As Zakaria would do three days later, Robinson put the cost of the plan at “nearly $1 trillion.” (In fairness to Robinson, the official estimate hadn’t yet been released. This explanation isn’t available to Zakaria.) But as Robinson explained what was wrong with the plan, he made the very same complaints Zakaria would make three days later. He said the cuts in payroll taxes will provide stimulus—but he implied that the cuts in income taxes will not. He complained about all the borrowing; he said the money could be invested in much more productive ways. But he then went on to endorse the plan; congressional Democrats should “hold their noses” and “approve the thing,” he said, since they can’t expect to get a better deal from Republicans.

You may agree with that assessment; you may agree that this plan is better than what will result if it gets voted down. But Robinson went out of his way to say how awful he thinks the plan is. In this passage, he wrings his hands about all that deficit spending:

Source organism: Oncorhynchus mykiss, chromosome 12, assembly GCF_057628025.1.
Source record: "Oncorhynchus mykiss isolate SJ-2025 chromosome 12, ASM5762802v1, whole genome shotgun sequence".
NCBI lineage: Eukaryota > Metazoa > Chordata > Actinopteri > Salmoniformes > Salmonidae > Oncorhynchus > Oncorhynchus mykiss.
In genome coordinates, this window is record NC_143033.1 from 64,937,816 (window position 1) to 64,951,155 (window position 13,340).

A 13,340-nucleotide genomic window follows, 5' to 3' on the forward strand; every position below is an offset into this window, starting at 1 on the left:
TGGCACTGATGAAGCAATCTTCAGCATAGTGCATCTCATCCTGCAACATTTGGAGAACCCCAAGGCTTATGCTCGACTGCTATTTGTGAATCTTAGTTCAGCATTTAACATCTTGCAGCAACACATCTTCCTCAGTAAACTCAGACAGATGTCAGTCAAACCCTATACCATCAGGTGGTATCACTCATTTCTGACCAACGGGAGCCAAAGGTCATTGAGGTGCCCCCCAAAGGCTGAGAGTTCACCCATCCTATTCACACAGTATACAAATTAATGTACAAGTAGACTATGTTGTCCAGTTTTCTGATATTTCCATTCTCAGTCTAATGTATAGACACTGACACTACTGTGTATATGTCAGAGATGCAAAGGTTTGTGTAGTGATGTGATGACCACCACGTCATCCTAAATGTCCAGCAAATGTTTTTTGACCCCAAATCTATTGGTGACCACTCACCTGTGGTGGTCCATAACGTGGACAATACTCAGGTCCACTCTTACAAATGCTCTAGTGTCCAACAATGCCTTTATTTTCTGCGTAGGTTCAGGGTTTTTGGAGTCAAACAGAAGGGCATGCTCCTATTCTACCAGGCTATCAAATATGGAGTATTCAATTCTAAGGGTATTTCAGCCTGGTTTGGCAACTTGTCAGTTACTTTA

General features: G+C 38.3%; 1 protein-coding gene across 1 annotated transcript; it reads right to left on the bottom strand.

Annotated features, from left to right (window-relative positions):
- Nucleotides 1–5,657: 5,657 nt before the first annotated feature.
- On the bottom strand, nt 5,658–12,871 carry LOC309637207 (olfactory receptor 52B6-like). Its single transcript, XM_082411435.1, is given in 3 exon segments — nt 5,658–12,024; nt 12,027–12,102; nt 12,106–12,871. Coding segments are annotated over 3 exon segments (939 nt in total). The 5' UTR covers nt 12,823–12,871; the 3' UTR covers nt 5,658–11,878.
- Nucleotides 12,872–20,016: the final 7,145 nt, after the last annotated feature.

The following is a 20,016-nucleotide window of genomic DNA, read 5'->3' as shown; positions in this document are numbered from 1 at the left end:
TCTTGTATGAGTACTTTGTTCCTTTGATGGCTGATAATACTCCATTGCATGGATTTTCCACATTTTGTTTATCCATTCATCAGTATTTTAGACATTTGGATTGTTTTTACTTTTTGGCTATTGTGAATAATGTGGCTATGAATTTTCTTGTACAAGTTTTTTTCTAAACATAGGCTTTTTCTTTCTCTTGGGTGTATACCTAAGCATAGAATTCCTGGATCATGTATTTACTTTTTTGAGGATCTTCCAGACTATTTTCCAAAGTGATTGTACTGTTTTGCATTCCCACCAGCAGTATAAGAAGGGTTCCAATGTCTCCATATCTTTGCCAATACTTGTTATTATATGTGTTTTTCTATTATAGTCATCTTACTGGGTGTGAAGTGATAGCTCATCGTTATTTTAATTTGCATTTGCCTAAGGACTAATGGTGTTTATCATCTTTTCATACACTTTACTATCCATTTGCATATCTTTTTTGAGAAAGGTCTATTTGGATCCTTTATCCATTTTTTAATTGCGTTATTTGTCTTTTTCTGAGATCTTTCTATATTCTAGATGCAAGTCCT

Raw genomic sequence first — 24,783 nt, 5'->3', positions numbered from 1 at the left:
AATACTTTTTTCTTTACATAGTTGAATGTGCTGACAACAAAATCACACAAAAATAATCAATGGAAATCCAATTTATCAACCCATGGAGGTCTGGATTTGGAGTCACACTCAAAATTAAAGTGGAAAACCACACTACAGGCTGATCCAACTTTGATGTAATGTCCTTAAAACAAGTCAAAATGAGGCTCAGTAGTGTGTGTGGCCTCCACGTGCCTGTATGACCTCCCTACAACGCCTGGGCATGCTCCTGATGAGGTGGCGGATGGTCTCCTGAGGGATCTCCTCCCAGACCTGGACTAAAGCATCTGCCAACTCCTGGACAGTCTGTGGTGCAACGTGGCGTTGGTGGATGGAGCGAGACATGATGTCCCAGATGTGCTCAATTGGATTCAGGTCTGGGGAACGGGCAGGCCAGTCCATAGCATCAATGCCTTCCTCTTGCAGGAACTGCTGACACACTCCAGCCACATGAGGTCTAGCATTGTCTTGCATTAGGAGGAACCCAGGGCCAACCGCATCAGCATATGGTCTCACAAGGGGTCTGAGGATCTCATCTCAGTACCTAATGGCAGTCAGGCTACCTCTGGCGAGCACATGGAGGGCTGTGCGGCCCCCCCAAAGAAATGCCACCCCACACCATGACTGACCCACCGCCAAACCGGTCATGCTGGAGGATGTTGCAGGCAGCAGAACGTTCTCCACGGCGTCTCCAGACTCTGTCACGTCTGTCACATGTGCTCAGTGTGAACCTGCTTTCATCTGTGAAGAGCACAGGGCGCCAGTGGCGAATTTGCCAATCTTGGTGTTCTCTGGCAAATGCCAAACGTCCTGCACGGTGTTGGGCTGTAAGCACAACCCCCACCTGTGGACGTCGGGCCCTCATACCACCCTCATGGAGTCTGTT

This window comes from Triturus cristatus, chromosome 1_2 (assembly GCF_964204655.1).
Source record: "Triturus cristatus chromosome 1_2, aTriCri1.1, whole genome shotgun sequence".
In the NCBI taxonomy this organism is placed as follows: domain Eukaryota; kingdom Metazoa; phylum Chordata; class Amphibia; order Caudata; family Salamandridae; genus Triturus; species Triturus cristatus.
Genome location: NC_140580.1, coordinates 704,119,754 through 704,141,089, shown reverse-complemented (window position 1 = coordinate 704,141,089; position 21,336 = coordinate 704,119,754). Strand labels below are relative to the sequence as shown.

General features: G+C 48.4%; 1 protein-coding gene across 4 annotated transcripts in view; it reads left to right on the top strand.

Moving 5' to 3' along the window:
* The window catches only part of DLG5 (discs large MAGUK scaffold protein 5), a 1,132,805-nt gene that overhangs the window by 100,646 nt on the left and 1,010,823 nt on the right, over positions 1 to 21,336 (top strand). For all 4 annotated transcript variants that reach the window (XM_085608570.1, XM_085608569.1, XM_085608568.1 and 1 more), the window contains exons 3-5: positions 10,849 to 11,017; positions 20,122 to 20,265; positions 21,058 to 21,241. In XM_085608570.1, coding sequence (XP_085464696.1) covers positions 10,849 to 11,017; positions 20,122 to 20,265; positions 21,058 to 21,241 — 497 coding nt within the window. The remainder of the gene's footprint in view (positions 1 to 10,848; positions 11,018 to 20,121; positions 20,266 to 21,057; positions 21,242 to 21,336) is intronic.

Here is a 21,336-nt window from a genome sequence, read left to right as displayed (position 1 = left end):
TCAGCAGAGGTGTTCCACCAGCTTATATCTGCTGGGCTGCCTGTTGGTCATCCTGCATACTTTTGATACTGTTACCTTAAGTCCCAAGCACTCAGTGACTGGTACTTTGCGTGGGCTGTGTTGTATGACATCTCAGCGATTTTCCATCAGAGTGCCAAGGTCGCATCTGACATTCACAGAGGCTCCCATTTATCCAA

ROBINSON: Looking at the agreement, you'd never imagine the federal government was running a deficit. Before the deal was sealed, Democrats argued that it was unconscionable to continue a huge tax break for the rich when the nation is so deeply in debt. Republicans argued that it was irresponsible to keep extending unemployment benefits without paying for them by cutting something else. The solution? Do both. I guess this makes the package unconscionable and irresponsible, but never mind. Oh, and let's extend the middle-class tax cuts, too.

It's as if a shiny, expensive, prettily wrapped present has been placed under the Christmas tree. The political question is whether anyone will dare to snatch it away.

The plan is “unconscionable and irresponsible,” Robinson says. Rather plainly, he seems to include the cost of those middle-class tax cuts (which won’t provide any stimulus) when he renders this judgment.